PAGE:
Old Bailey Online, by the way, has a search option, and so far I have found half-a-dozen trials connected with my family. 
All as plaintiffs. 
So far.
But you know it’s only a matter of time….

Virtue Hales’ testimony is particularly -- arresting.
from Rudolf Ackermann's Microcosm of London
 - hand-coloured aquatint plate by Charles Augustus Pugin and Thomas Rowlandson

This cartoon shows the Old Bailey in session in 1809, seven years before my great-great-great-grandparents had their day in court.  There appears to be a line-up behind a young woman in white who has flung out her right arm in a rather dramatic gesture.  The prisoner at the bar is certainly listening very carefully and with some alarm.  I like this picture because it gives me an idea of how things might have looked that day, although the fashions would be different by 1816 and fewer of the male onlookers would be wearing wigs.  I can imagine my great-great-great-grandmother standing where the young lady is standing and telling her tale. Hold on to your hats; this is directly from the court transcript:

 I had a full opportunity of seeing that. They were near enough to hear me say I was ruined, I was ruined. When my husband was in the bar, I saw the men by the bar door in the passage, I took hold of my husband's arm, and begged him to let the man go, for we should all be murdered. There was then a number of others rushing in at two other doors beside. I knew them by seeing them before on other days and that day also. Thatcher then rushed into the bar, and siezed (sic) hold of me by my handkercheif (sic), and pulled me away from my husband. There was a carving knife that laid on the table close by the bar door, he took it up, and said, she can swear to her property, let us do for her. I said for god's sake, spare my life, for the sake of my baby. Baxter then come (sic) on my right hand side, and got his hand into my pocket. I struggled very much with them, and they cried pinion her hands; Jem Welch , Bill Morgan , Thatcher, Baxter, and Harry Phillips , were surrounding me at that time; one took one wrist, and one another. I looked up to Harry Phillips , and said oh, Harry, little did I think to be served so. He immediately swore at me and took the broom which was by the shutters, and gave me a blow at the back of my neck, and my head sunk (sic). The knife had fallen out of their hands, and there was a brick to keep back the kitchen door; Thatcher took it up, and said this will do it, and some persons at a distance said, don't, pray don't; and immediately he threw it from him; I fell at that time from a blow on my head.

She certainly has a flair and an eye for detail, doesn’t she? Certain living members of my family have been accused of being melodramatic from time to time.  Maybe it’s genetic.  Of the four officers giving evidence (this was, of course in the days before the London Bobbies), one ward officer says:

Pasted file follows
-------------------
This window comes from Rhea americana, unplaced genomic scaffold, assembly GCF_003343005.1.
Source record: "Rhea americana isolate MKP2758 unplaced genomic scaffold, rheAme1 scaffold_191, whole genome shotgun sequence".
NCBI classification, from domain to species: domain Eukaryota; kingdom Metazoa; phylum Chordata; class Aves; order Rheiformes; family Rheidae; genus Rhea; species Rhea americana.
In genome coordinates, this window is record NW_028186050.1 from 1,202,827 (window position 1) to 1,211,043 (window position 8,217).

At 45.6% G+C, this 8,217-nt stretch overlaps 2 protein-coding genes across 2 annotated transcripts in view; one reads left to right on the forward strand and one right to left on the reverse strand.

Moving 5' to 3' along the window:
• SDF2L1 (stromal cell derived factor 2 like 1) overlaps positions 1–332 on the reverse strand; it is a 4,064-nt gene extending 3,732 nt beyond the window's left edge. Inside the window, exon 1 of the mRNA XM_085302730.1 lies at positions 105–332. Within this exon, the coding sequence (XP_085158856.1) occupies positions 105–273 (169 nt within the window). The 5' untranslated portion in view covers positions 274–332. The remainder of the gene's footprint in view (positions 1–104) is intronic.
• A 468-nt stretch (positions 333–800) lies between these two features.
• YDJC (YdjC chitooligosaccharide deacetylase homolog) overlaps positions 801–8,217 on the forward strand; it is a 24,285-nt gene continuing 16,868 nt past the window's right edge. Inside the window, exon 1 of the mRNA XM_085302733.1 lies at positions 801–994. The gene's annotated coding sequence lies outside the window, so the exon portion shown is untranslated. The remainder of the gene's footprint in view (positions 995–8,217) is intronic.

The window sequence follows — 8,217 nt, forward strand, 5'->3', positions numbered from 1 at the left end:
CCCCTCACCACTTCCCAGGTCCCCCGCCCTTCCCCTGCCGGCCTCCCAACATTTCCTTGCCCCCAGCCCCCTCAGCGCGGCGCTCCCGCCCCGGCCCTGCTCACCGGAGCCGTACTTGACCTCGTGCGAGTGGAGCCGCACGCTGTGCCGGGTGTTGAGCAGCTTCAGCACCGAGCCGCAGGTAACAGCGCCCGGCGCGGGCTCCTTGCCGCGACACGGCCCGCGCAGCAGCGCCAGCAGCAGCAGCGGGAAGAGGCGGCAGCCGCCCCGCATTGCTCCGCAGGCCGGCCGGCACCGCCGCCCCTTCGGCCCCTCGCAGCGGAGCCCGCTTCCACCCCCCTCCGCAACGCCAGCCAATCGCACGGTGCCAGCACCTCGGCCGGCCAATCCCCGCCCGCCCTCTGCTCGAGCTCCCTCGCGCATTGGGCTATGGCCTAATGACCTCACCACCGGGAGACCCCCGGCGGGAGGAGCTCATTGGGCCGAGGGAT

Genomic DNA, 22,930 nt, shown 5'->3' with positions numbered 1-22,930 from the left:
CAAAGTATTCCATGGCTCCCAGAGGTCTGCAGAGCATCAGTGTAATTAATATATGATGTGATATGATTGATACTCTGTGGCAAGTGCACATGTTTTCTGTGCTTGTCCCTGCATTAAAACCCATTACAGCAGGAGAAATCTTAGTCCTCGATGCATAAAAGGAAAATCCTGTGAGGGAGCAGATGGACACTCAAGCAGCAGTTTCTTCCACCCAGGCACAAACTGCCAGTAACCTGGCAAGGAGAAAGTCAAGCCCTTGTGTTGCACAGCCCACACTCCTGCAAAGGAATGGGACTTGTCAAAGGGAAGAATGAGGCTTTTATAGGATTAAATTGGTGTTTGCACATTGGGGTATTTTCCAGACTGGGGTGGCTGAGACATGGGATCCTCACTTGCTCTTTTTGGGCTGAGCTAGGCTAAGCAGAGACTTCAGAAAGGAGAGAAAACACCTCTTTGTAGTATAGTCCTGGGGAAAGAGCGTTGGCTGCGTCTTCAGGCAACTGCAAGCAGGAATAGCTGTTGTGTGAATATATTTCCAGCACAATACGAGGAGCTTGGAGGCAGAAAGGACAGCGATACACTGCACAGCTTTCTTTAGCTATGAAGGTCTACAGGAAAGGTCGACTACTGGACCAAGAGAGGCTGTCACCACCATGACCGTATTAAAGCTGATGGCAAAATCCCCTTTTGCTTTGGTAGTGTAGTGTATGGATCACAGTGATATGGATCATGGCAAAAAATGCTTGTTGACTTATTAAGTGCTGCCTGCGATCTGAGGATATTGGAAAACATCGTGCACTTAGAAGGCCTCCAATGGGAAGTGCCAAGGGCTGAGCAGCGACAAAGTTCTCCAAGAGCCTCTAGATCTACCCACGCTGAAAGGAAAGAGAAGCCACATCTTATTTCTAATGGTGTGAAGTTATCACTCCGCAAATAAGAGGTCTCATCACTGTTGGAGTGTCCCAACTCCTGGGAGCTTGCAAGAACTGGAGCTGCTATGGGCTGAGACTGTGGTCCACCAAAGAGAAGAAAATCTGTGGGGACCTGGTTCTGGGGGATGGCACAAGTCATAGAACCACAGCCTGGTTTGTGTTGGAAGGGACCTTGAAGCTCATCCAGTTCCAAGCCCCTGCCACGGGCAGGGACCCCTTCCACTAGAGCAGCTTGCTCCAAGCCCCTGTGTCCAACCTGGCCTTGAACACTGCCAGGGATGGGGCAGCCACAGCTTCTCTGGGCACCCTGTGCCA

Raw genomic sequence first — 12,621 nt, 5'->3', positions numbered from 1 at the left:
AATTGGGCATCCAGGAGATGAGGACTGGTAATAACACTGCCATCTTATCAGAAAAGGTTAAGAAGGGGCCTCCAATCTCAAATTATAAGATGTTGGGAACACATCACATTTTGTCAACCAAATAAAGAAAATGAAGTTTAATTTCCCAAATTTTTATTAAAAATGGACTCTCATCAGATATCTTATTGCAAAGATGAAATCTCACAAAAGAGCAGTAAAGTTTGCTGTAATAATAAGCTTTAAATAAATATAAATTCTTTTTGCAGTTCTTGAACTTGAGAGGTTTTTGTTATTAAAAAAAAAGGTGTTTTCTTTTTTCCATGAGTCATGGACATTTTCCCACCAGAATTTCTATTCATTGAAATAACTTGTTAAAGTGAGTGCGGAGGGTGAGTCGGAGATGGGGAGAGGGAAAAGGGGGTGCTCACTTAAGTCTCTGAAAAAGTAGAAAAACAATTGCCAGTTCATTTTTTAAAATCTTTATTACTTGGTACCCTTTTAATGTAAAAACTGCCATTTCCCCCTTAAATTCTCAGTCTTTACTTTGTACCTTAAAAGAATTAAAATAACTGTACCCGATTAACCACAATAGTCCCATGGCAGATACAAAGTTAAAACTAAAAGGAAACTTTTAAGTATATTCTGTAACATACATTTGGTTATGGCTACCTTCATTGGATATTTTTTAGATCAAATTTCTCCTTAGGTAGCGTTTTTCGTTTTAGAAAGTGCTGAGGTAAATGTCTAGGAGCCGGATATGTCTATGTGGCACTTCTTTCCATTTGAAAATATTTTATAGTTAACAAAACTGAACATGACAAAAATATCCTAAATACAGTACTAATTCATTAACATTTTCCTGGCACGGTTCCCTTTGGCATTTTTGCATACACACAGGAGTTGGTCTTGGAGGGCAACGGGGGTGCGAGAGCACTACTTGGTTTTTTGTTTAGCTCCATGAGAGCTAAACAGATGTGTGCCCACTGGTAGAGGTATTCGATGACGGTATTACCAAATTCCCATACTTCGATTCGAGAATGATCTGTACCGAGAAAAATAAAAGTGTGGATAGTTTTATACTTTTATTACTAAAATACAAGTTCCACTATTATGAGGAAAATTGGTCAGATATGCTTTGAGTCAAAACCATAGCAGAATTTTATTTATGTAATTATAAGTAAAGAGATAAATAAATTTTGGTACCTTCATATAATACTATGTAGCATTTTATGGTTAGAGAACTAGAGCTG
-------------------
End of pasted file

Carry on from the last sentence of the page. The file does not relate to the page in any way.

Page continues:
I saw Mrs. Hales in a little trouble; she did not make any charge at that time, she was very much flurried and in a great deal of agitation . . . . and another one reports: . . she was very much frightened, and very much alarmed, but by no means in liquor.

Well, thank goodness for that.

Things get even more entertaining when the defense witnesses have their say.  Among the four witnesses speaking for the prisoners was the wife of the man who owned the buildings around the public house, one Ann Stevens.  She said, among many other things:

(Mrs Hales) was in a very violent passion, and raved very much; when I went into her, she was laying (sic) on the bench, and kicking; I thought she would go into fits. There was one woman in the room. From the time she went into the room until I went away, there was not one man in the room. There was (sic) no men knocking her down, or putting a knife to her throat, or putting their hands into her pocket; if that had been so. I think I must have seen it. I assisted to recover her. She told me she was in the family way, and I was much afraid of her. . . .

Does she mean “afraid “of her”? or “afraid for her”?  Not sure.  She went on:

Field shewed me a half pint pot, which he said, they had thrown at him; I took it out of his hand, and told him it was not meant for him, and therefore not to make such a noise about it. During the whole time, there was no man in the back parlour put a knife to Mrs. Hales' throat, or rided her pockets. On my being served with a subpoena, I went to Mrs. Hales, and told her I had been so served. I told her as my husband was out of Town, to ask her solicitor, Mr. Burgess, whether I was bound to attend; she said, that my own sense ought to have told me better, for I had no business to accept the subpoena. I am positive that I never told her that my evidence would hang the men, or any thing to that effect.